GrowthBusiness meets the man on a mission to make the world a better place, while building a booming business, naturally.
Not many companies can claim to play an instrumental role in world peace, but Freeplay Energy Group is no ordinary business. A sustainable energy company, it’s built on the back of technology allowing radios to be powered by simply winding them up – a concept made famous by inventor Trevor Baylis. The company has since moved to embrace solar energy and is looking forward to utilising fuel cells, wind energy and various hybrids of such eco-friendly technology.
With turnover around the £6.3 million mark, according to latest figures, and a successful AIM launch in March 2005, the business is certainly going places and CEO Rory Stear is proving that it is possible to build a business that’s both successful and environmentally responsible. But then Stear says Freeplay’s mission won’t be accomplished until the whole world is using sustainable forms of energy, which gives you some idea of the scale of his ambition.
‘Freeplay has a radio handset return rate of under 0.75 per cent,’ he explains. ‘The products pile up and it would be crazy to recycle them or, worse still, put them into a landfill. I mean, some of them have soiled packaging or a rubber foot missing, but they still work.
‘The Freeplay Foundation was working out in Niger, one of the poorest countries in the world and one very much in the news due to its food shortages. It’s a country with a lot of radio stations but not many radio handsets. People were anxious to get their hands on radios. So, by partnering with the United Nations, we set up a guns-for-radios exchange scheme and gave away more than 12,000 radios.’
New markets matter
Of course, Freeplay is a business first and foremost and doesn’t spend all its time dishing out free radios. Stear says the company is tightly run with a core of loyal employees and an emphasis on outsourcing certain aspects of the business, such as distribution and manufacturing. It focuses on customers, research and development and getting into new markets. But, says Stear, ‘these new markets are tricky to crack, being both globally and economically diverse.’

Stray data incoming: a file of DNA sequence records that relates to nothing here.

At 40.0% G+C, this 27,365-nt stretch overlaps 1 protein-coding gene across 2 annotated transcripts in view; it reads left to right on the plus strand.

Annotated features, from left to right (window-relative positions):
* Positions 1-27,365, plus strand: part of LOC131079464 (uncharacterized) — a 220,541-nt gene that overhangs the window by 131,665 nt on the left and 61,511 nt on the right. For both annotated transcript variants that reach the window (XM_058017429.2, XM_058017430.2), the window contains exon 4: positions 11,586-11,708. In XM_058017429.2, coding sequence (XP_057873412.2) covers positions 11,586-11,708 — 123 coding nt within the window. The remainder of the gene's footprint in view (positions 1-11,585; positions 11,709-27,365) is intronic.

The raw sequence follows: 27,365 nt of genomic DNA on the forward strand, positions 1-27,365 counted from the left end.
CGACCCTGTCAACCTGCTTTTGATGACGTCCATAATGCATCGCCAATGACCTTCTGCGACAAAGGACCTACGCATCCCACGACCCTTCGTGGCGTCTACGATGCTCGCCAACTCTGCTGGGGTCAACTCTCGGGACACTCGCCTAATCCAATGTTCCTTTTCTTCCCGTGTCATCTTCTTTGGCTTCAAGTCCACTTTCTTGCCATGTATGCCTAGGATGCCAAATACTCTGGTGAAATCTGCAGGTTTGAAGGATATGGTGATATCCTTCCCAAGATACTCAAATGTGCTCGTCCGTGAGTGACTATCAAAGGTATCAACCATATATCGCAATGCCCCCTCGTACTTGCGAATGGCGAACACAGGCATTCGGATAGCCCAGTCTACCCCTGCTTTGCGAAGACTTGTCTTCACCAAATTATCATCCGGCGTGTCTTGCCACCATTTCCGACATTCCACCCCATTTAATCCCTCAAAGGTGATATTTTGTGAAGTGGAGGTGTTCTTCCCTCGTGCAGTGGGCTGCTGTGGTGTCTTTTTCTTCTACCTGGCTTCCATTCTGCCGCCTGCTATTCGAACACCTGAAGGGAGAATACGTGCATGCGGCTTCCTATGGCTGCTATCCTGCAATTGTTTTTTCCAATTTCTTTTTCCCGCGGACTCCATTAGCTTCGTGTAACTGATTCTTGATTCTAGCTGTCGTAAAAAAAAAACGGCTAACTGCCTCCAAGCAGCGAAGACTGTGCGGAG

The company is about to unleash the first ever wind-up digital radio in the UK in October, but now the technology behind its products has been mastered, Freeplay has to overcome the barriers to further international trade.
It’s all about explaining to 40 million-odd Americans living on the West Coast that when major power cuts occur, as happened a couple of years back in Los Angeles, a radio that doesn’t rely on electricity could be helpful. It’s also about tapping into other massive US markets, such as the fishing and boating world (a radio that doesn’t drain a boat’s battery is an attractive proposition). And it’s about reminding Europeans to put their money where their sensibilities are when it comes to becoming truly conscious of resources. Stear clearly has his work cut out in the coming months.
‘And then, of course, there is the developing world and more specifically, Africa,’ he says. ‘In a continent which is only 22 per cent electrified, the potential and need for our products are great. Most people in developing countries have never made a phone call and few have ever switched on a computer. They rely on radio for information and education – in fact, for the greater part of the world’s population, radio is critical.’
In a world of satellite and digital TV, Stear’s belief in the power of radio seems to hark back to a bygone era. But with the advent of digital radio in particular, the medium is enjoying a global resurgence of popularity, something to which Stear believes as many people as possible should have access.
‘Radio is vital to those isolated by geography, language, conflict, illiteracy or poverty,’ he argues. ‘Millions is spent each year to create radio programming in underdeveloped countries, yet the audience, the poor, may never hear it.